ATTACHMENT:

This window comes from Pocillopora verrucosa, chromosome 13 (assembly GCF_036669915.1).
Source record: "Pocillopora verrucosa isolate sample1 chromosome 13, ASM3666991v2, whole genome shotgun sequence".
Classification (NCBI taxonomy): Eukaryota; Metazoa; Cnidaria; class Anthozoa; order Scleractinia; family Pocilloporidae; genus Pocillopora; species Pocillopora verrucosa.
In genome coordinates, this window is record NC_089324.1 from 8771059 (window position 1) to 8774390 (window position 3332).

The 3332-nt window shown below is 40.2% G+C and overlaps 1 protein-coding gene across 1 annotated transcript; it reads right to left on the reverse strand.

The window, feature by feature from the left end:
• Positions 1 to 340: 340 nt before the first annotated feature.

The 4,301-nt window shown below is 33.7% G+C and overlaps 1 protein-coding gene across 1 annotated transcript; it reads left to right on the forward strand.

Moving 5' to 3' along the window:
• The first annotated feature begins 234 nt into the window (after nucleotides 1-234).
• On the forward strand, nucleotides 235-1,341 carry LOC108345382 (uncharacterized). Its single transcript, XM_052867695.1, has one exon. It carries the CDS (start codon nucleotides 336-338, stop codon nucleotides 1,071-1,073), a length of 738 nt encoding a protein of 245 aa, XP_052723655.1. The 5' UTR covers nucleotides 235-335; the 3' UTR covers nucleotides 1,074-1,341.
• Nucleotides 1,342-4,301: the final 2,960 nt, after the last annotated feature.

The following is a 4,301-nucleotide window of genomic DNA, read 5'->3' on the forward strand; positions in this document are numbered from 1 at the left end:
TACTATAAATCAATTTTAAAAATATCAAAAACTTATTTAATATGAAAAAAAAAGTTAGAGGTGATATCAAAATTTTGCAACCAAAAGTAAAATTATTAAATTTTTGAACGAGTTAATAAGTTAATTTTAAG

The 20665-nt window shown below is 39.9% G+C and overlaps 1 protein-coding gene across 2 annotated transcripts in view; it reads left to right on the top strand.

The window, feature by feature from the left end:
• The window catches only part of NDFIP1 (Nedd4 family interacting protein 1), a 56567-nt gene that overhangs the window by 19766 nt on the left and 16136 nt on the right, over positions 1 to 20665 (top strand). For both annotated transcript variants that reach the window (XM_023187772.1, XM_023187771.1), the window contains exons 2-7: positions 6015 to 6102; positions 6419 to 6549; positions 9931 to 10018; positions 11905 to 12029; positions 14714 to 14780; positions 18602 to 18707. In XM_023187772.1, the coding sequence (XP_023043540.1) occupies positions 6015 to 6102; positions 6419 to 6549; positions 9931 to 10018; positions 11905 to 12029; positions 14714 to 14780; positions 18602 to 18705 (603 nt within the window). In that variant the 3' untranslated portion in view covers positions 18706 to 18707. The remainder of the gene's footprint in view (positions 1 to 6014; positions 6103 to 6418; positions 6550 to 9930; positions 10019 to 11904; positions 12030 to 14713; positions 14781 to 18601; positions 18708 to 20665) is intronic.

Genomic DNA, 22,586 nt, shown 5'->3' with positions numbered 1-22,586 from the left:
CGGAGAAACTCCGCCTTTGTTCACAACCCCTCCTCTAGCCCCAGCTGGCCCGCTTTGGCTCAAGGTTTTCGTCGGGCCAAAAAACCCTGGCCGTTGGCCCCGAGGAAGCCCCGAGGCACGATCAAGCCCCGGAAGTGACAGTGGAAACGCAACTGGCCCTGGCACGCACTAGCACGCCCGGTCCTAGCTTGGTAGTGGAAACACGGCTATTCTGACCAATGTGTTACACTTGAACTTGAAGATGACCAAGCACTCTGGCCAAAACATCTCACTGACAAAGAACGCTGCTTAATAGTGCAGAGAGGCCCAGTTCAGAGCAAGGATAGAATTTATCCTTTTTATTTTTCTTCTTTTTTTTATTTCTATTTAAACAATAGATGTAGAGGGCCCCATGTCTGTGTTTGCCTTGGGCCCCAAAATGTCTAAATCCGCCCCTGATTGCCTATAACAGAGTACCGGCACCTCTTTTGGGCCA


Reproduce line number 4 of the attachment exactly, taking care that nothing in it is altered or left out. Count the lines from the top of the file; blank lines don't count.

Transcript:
In genome coordinates, this window is record NC_089324.1 from 8771059 (window position 1) to 8774390 (window position 3332).